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Inaugural Visit of KTH Royal Institute of Technology
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KTH Royal Institute of Technology (KTH) visited National Taiwan Normal University for the first time on 24 April. The three-person delegation consisted of Professor Urban Westergren, Director of International Relations for Greater China; Professor Yves Hsieh from the School of Engineering Sciences in Chemistry, Biotechnology and Health; and Ms. Yingfang He, Assistant to the Vice President for Greater China.

KTH is ranked among the top 100 universities in the world and 15th top university in Sweden. It is known as the cradle of Swedish engineers and the oldest and largest university of technology in Sweden with 13,000 students. The numerous notable alumni from KTH Royal Institute of Technology include Hannes Alfvén, winner of the 1970 Nobel Prize in Physics, and Lennart Carleson, winner of the 2006 Abel Prize. Dr. Urban Westergren said that for studying abroad in Asia, students in Sweden have expressed a clear desire to come to Taiwan, surpassing the demand for India, Indonesia, or China.

The delegates met with NTNU Professor Elise Li, Associate Vice President for International Affairs; Dr. Mark Lin, Associate Dean of the College of Technology and Engineering; and Dr. Yun-Cheng Tsai from the Department of Technology Application and Human Resource Development. The aim of this preliminary meeting is to start the dialogue regarding future cooperation between the two universities. Dr. Westergren shared his expectation for KTH and NTNU professors to lead the way with individual academic collaborations, which can then serve a solid anchor for further interactions between the two institutions.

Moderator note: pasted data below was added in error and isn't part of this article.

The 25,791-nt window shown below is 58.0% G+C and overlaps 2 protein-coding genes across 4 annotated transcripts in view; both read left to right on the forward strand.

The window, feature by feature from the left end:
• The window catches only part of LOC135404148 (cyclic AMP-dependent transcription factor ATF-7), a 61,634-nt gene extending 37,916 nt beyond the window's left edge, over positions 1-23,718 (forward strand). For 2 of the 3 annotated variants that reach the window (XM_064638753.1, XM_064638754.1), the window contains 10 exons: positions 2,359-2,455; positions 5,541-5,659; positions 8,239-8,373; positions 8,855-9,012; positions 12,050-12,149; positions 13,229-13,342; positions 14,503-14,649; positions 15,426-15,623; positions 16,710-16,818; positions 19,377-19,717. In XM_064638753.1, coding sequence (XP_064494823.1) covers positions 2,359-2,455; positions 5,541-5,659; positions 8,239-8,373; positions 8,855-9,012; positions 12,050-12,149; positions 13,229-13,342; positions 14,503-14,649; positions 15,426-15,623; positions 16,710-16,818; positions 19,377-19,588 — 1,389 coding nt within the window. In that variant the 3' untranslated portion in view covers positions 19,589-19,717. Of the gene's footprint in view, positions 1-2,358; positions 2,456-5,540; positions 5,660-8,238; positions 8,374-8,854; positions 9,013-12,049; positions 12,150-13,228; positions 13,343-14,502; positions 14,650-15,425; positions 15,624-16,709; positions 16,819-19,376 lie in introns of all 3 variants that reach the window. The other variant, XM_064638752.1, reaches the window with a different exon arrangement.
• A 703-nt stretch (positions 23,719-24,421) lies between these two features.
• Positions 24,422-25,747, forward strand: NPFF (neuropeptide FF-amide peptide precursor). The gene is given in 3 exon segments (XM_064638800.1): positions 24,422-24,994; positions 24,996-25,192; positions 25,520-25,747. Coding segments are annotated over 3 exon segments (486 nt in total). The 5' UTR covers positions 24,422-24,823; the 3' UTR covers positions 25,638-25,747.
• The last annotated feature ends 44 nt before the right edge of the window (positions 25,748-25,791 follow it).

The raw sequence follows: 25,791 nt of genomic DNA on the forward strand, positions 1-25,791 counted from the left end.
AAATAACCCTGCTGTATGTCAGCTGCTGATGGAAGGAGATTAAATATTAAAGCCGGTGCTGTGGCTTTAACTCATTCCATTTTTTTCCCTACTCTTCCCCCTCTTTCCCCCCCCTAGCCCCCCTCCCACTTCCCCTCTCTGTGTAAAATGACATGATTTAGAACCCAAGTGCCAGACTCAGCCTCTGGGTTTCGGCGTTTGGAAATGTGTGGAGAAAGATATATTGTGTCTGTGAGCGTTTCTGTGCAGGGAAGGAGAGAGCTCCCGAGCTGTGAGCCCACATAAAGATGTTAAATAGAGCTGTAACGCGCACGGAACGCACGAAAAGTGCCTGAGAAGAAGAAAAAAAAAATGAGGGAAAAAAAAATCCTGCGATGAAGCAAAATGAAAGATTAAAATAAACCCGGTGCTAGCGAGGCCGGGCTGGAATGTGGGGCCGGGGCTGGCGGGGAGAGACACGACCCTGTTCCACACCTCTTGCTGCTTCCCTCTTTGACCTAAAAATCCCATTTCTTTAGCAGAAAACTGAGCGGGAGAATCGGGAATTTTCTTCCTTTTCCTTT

KTH had spent a little over five years to reach a MOU with National Yang Ming Chiao Tung University; connections are also being forged with National Cheng Kung University and National Taiwan University. KTH is clearly working towards closer relationships with institutions of higher education in Taiwan, and the delegation revealed some of the challenges KTH must address along the way such as accounting for equivalent credit numbers across different university program systems. The lengthy period before reaching an agreement with NYCU is due in large part to such issues. As national universities in Taiwan generally employ similar academic metrics, Dr. Westergren reasoned, the experience that KTH have accrued so far in negotiating with Taiwan’s academic structures will enable future discussions with NTNU to progress at a much faster pace.

Professor Elise said, 'NTNU has the best language school in Taiwan, and it is a very good option for foreigners who want to study Chinese here.” Dr. Westergren responded, 'This is a good idea, and the rich EMI program at NTNU is the kind of learning environment our students are looking for.

NTNU and KTH plan to continue the conversation that this inaugural meeting has started. With hope, the two universities will develop long-term cooperation to bring about more resources for their respective teachers and students.

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